a) 19...¤d6 20.Ґf6 Јd7 21.¤e6!;

b) 19...¤g5 20.¤h5;

c) 19...Јh4 20.d6 (preventing f7-f6 and gaining the knight comfortably, though simple 20.f3 would be enough too);

d) 19...f6

20.Ґc7! What a move! I assume, Semen Dvoirys is able, examining intently the opposite side of the board, to strike a similar treacherous side blow; maybe a few more talented chessplayers can be found, but it will never be a mass occurrence. 20...Јd7 21.¤e6, and it is time to sign scoresheets.

19.Јf3 also leads to an overwhelming advantage for White.

19...Јh4 20.h3. In order to prevent Black from replying Ґg4 on ¤h5. White's position is so good that it also admits the queens exchange after 20.Јh5! Јxh5 21.¤xh5.

20...¤f6 21.¦c1! White does not care about his knight – see the comments to the 18th move.

21...ўxg7 22.¦c3. 22.¦c6 is equally good.

22...¦e8 23.¦g3+ ўh8. In case of 23...ўf8 24.Ґc5+ ¦e7 practically any move will do, for instance 25.¦e3.

24.Ґc3! Stronger and more high-principled than 24.¦f3 ¦e1+ 25.Јxe1 Јxd4 26.Јe7.

24...b4. 24...¦g8 25.Јh5! (25.Јf3ќ) 25...Јxh5 26.Ґxf6+ ¦g7 27.¦xg7 Јf5 28.¦g6+ Јxf6 29.¦xf6 would be more pleasant to see. Though Black could resist meaninglessly for some ten moves more, decreasing the aesthetic impression. In the game the catharsis comes immediately.

25.Јd4! ¦e1+ 26.ўh2. Black resigned.

 Now let me give commentator's place to grandmaster Ruslan Scherbakov, my colleague in the daily English-language internet newspaper ChessToday (Chief Editor grandmaster Alexander Baburin).  It is a coincidence that in both games commented by Ruslan white kings were dragged across the board and were finished off by spectacular mates. Enjoy!

J.Werle – I.Sokolov
Staunton Memorial

1.d4 ¤f6 2.c4 c6 3.¤c3 d5 4.e3 a6. Chebanenko System is on of the basic ones employed by Ivan Sokolov.

5.Ґd3 dxc4. A good idea: Black transfers the game into a kind of QGA. Other popular possibilities 5...b5 and 5...Ґg4 are more characteristic for the Chebanenko System.

6.Ґxc4 b5 7.Ґe2. 7.Ґb3 and 7.Ґd3 are also playable.

7...e6 8.¤f3 c5. A rather intricate moves order has led to the QGA position usually arising after 1.d4 d5 2.c4 dxc4 3.¤f3 ¤f6 4.e3 e6 5.Ґxc4 a6, and if White plays here 6.¤c3 b5 7.Ґe2 c5 then the text position is reached.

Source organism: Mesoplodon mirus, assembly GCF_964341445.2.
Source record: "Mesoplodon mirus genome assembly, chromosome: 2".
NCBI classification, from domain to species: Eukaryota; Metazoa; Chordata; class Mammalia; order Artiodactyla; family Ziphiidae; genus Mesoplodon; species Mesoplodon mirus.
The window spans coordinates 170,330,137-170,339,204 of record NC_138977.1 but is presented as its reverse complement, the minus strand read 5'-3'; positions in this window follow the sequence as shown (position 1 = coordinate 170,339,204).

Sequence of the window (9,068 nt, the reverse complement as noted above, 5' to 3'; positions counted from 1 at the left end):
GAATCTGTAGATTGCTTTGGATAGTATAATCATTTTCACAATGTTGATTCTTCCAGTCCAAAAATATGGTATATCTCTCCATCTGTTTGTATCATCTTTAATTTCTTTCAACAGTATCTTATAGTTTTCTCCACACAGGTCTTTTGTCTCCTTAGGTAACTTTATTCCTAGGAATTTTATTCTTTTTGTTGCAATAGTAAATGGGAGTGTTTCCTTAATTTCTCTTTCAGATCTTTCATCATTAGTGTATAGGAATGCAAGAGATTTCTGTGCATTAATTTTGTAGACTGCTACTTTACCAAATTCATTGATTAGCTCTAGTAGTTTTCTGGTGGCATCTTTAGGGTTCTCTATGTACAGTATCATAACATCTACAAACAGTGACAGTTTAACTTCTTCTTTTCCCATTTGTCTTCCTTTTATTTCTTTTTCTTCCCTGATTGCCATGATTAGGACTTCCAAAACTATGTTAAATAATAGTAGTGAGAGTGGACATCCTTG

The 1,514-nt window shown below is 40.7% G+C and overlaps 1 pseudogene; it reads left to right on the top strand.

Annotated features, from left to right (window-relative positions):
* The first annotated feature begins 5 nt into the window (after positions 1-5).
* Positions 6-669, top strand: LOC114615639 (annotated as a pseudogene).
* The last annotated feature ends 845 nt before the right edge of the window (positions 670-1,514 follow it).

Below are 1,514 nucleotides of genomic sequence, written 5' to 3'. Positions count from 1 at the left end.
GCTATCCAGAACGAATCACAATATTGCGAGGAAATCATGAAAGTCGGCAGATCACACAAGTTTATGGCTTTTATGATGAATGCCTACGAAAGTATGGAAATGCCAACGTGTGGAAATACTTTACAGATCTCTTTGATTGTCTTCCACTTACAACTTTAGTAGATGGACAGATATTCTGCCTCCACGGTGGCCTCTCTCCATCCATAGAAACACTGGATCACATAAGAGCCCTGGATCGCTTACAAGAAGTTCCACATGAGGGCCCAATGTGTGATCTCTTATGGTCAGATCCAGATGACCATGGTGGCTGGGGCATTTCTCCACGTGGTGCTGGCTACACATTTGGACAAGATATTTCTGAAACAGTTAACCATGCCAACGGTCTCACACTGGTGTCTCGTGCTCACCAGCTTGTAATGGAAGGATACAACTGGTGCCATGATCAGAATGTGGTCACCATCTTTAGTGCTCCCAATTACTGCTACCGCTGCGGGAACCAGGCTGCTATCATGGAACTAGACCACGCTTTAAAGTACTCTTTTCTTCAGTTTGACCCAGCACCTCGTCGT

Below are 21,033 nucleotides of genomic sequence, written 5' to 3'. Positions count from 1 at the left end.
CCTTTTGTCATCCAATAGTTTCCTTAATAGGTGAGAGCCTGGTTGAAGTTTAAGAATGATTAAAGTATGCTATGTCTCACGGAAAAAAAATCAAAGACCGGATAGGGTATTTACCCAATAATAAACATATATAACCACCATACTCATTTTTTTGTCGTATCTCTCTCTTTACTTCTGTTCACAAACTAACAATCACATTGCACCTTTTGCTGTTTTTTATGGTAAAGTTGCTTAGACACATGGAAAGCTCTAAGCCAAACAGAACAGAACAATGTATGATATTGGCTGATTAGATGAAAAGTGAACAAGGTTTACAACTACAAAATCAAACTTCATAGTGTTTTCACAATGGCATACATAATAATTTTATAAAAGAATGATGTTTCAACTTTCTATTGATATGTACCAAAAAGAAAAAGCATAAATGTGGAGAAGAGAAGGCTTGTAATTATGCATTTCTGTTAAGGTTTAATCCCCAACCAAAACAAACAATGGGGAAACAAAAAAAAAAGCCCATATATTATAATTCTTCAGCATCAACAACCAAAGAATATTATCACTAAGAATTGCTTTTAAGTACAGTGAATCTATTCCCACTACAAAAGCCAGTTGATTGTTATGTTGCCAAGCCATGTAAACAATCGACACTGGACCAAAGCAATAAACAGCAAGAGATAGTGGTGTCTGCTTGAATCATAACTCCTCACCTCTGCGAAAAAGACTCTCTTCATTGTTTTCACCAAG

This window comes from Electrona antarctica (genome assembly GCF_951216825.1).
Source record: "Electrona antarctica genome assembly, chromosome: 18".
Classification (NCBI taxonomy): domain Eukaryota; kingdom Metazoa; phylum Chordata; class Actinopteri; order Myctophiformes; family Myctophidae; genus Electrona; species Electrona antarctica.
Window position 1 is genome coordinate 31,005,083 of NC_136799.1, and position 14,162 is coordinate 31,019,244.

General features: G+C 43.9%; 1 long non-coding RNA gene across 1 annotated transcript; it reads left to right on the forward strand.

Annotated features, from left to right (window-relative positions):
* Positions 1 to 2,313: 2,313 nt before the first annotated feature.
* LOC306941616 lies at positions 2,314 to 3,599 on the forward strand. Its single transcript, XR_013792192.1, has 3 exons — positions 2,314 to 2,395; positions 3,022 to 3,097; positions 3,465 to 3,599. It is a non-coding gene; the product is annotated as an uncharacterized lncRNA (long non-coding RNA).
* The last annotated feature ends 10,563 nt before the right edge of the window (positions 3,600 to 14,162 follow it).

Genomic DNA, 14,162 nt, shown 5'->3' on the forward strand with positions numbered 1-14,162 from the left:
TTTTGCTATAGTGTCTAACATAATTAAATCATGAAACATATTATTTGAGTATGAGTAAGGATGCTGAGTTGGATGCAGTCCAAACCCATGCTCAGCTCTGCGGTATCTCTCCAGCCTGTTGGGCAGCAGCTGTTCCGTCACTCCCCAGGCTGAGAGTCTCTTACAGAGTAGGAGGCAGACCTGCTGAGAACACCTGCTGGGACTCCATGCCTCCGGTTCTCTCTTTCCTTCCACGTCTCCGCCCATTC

9.e4. In case of 9.0–0 Ґb7 Black is all right, however, the text move does not promise an advantage too.

9...cxd4 10.Јxd4 Јxd4 11.¤xd4.

11...b4!? This interesting and ambitious move is a novelty. In Clemens – Henrichs, Hoogeveen 2005, Black played 11...¤bd7, and after 12.f3 Ґb7 13.Ґe3 Ґd6 14.0–0 ўe7 15.¤b3 b4 a draw was agreed.

12.¤a4 ¤xe4 13.¤b6. On 13.f3 ¤f6 14.¤b6 would also follow 14...Ґc5!

13...Ґc5! 14.¤xc8. 14.¤xa8 Ґxd4 15.f3 ¤c3!? Does not look attractive for White.

14...¤d7. On 14...Ґxd4! White would reply 15.Ґf3 ¤d7 16.¤d6+! ¤xd6 17.Ґxa8 ўe7 18.Ґf3 gaining an exchange. However, Black would retain acceptable compensation.

15.Ґe3 ¦xc8 16.Ґxa6 ¦b8 17.ўe2. 17.Ґd3!? ¤ef6 18.ўe2 ¤d5 19.¦hc1 with some advantage deserved considering.


18.¤f5?  It is difficult to believe that this active move is in fact a big step towards a precipice. White should continue 18.¤b3! Ґxe3 19.ўxe3 ¤ef6 20.¦ac1 with a good play.

18...g6 19.¤g3. This natural move may not be the best also. Queer 19.¤h6!? deserved serious attention: 19...f5 20.¦hd1 ўe7 21.¤f7! Ґxe3 22.ўxe3 ¦hf8 23.¦xd7+ ўxd7 24.¤xe5+ ўe6 25.f4 with good chances to save half a point.

19...Ґxe3 20.ўxe3. If White could imagine troubles waiting for him after the capture, he would consider 20.fxe3!? seriously.

20...¤ec5 21.Ґc4 f5!

Unexpectedly, White faces concrete and very serious problems.

22.f4 ¤b6 23.¦ac1. In case of 23.Ґb5+ Black obtains big advantage by 23...ўe7 24.¦hd1 ¤ba4 25.Ґxa4 ¤xa4.

23...exf4+ 24.ўxf4 ¤xc4 25.¦xc4 ¤d3+ 26.ўg5?! After 26.ўe3 ¤xb2 27.¦c2 ¤a4 Black has a sound extra pawn, but it is not improbable that White could resist more persistently in this case.

26...h6+! A very strong and well-calculated move!

27.ўxg6. White believes in various tactical tricks, but it fails. There is little joy in the position after 27.ўh4 0–0 but it was the only way to continue struggling.

27...¤e5+ 28.ўg7.

28...ўe7! Suddenly the white king begins to feel uneasy! 28...ўd7? was obviously less accurate in view of 29.¦xb4!! (29.¦d1+?? ўe6°) 29...¦bg8+ (29...¦hg8+ 30.ўh7) 30.ўf6 ¤g4+ 31.ўf7! ¤e5+ 32.ўf6, and White escapes.

29.¤xf5+ ўe6 30.¤d4+ ўd5!

Both kings are working hard but their destinies differ...

31.¦xb4. White keeps material balance resourcefully, but...

31...¦bg8+ 32.ўf6 ¦g6+ 33.ўe7 ¦h7+ 34.ўf8 ¦f7+ 35.ўe8 ¦g8#